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December 21. 2012 12:07AM

Jim Fennell's H.S. Hoopla: Croteau relishes challenge at Bow

Lucas Croteau applied for the position of boys' basketball coach at Bow High mainly for the experience of going through the interview process.

Apparently he didn't need it.

Croteau was the school's choice to be its coach and, now, a few weeks shy of his 23rd birthday, he must surely rank as one of the youngest high school coaches in the country.

"I saw an opening and thought, what the heck, it couldn't hurt to put my name in," Croteau said. "It's quick, but I'm lucky to get the opportunity."

Croteau is well-versed in New Hampshire basketball, having starred at Spaulding High of Rochester before going on to play at Southern New Hampshire University. He wanted to stay in the game as a coach and started looking around for high school programs that needed a junior varsity coach or varsity assistant coach. He said his coaches at SNHU encouraged him to apply for the head position at Bow.

He went through two interviews and was offered the job just before the school year began.

"I was kind of surprised," said Croteau, who is also the pro shop manager at the Passaconaway Country Club in Litchfield. "I thought the first interview went well, but with my lack of experience and age, I wasn't sure they'd take me serious."

Croteau has been charged with the task of turning around a program that won five games a year ago. In addition, three players who would have logged major minutes either transferred or decided not to play.

Still, the Falcons are 2-2 heading into tonight's game against Winnisquam.

"We have a really tough schedule, but I think we can be in the middle of the pack (in Division III)," Croteau said. "The teams we've been competitive with, we've beaten."

Croteau said he has relied on veteran coaches like John Simmers of Farmington, Tim Cronin of Spaulding and Stan Spirou of SNHU for advice. Croteau said Simmers has been especially helpful preparing for the style of play in Division III since his team is also in the division.

"It's a totally different style," Croteau said. "I may not have quite the selection of players to choose from, but I have 10 kids willing to dive on the floor. It's more blue collar."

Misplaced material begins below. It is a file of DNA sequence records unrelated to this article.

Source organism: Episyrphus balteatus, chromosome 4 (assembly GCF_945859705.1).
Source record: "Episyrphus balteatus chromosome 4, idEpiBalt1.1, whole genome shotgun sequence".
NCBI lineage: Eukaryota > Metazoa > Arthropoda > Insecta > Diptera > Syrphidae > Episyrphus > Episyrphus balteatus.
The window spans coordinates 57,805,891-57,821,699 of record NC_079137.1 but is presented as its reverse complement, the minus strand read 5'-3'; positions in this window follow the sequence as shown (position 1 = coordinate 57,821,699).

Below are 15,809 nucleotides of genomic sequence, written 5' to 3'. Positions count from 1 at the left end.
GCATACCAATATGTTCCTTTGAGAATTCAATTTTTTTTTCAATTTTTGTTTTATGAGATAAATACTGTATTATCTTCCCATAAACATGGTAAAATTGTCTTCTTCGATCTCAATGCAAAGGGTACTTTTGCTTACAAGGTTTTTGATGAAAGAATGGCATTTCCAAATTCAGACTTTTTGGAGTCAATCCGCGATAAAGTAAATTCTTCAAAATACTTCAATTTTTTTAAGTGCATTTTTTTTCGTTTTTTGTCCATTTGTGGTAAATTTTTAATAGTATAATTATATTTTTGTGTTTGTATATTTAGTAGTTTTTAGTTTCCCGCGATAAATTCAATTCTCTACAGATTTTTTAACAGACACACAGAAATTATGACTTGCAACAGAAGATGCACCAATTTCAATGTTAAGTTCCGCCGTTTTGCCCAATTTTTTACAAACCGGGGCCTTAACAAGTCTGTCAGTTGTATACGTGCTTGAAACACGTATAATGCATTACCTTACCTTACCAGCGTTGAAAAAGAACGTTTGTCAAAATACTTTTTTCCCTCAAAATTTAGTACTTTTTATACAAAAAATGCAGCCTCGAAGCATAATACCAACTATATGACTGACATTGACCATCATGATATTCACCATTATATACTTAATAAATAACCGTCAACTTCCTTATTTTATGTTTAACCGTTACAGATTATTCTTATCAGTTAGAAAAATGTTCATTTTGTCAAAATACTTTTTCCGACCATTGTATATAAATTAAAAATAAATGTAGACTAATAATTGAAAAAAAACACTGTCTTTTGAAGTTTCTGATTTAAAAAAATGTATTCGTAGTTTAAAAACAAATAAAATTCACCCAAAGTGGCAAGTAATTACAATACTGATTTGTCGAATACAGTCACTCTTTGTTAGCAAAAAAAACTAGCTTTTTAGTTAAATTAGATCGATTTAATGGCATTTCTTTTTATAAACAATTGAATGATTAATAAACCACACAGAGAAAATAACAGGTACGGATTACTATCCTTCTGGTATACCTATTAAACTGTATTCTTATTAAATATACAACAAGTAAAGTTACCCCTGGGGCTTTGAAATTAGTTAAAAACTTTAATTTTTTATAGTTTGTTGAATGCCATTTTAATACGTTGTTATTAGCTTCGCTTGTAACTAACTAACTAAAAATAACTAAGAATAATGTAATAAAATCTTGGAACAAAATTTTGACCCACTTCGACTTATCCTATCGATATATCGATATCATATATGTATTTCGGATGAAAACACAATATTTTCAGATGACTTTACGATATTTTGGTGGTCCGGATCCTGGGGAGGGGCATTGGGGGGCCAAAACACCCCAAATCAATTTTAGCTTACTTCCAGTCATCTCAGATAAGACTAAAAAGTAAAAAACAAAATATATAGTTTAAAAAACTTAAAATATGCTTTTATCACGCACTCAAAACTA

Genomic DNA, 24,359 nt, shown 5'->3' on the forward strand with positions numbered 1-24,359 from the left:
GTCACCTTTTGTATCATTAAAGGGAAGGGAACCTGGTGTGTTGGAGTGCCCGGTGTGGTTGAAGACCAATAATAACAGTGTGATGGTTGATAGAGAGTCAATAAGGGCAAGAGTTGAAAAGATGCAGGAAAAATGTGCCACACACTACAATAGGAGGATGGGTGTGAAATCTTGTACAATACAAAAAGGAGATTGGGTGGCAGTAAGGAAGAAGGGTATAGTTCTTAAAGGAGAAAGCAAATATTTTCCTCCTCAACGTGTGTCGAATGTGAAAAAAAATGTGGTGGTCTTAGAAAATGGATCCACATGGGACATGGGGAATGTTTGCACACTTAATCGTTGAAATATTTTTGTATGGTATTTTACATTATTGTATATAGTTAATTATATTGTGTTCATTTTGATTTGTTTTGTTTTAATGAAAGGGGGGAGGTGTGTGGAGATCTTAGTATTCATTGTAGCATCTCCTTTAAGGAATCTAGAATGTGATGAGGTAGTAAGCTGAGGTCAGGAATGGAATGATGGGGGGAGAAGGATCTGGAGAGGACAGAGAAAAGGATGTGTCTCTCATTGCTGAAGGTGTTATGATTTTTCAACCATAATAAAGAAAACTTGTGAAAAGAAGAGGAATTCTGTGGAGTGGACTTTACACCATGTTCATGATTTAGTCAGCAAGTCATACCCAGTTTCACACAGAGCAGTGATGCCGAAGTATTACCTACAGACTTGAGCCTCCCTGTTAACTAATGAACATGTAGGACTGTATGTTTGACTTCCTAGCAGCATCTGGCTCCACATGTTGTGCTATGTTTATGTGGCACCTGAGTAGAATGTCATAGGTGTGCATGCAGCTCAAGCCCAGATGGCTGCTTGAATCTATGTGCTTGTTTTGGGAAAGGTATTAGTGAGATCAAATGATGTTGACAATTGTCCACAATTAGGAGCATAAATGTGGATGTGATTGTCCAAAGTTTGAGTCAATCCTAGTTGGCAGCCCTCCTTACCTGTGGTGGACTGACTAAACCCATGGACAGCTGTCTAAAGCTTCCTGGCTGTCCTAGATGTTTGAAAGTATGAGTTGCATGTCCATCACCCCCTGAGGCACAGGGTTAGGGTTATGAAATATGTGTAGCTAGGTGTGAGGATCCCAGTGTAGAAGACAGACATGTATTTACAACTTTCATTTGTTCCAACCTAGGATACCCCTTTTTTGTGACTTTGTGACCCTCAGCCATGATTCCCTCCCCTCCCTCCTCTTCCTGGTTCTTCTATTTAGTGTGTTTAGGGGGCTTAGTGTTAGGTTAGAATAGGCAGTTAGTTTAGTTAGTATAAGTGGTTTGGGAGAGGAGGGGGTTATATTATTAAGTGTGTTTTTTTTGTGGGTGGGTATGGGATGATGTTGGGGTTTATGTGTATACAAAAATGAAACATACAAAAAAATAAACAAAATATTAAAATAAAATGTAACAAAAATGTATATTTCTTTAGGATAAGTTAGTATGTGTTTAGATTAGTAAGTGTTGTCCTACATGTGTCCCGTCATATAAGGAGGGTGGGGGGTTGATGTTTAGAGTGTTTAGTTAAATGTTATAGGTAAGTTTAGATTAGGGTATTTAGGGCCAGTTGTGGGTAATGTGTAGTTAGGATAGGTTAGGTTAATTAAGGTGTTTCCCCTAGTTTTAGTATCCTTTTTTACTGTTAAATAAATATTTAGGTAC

Croteau hired former SNHU teammate Alex Carmona as his JV coach, but he wasn't able to find anyone to be a varsity assistant, partly because the position is unpaid and partly, Croteau believes, more experienced coaches might have been hesitant to work for a coach so young.

"That was a challenge," Croteau said. "There weren't a lot of people coming out of the woodwork.

Croteau said his age has not been a problem with the players.

"I'm lucky with the group of kids I have," Croteau said. "They're buying in."

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SHOWDOWN IN PORT CITY: Pembroke Academy coach Matt Alosa knows his team will be favored tonight when it plays at Porstmouth, but don't think the Spartans are taking anything for granted.

Portsmouth is the defending champion in Division II boys' basketball and even though the Clippers' roster was gutted by graduation and the Spartans may be better than a year ago, Alosa expects nothing but a battle. That's the kind of respect he has for Portsmouth coach Jim Mulvey and his program.

The Clippers opened the season with a 59-54 win over Oyster River, while Pembroke is 2-0 after rallying to beat John Stark.

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THE OTHER SOCCER STAR: Morgan Andrews gets most of the headlines for the Milford girls' soccer team, and for good reason, but what sometimes may go unnoticed is that the Spartans have another premiere player in Dina Pitsas.

An all-state player in soccer, Pitsas is also a standout in basketball and track for the Spartans. She was also recently named the Wendy's Female High School Heisman Award winner for New Hampshire.

On the basketball court, Pitsas was averaging 18.3 points heading into Thursday's game against Manchester West.

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Jim Fennell may be reached at jfennell@unionleader.com.


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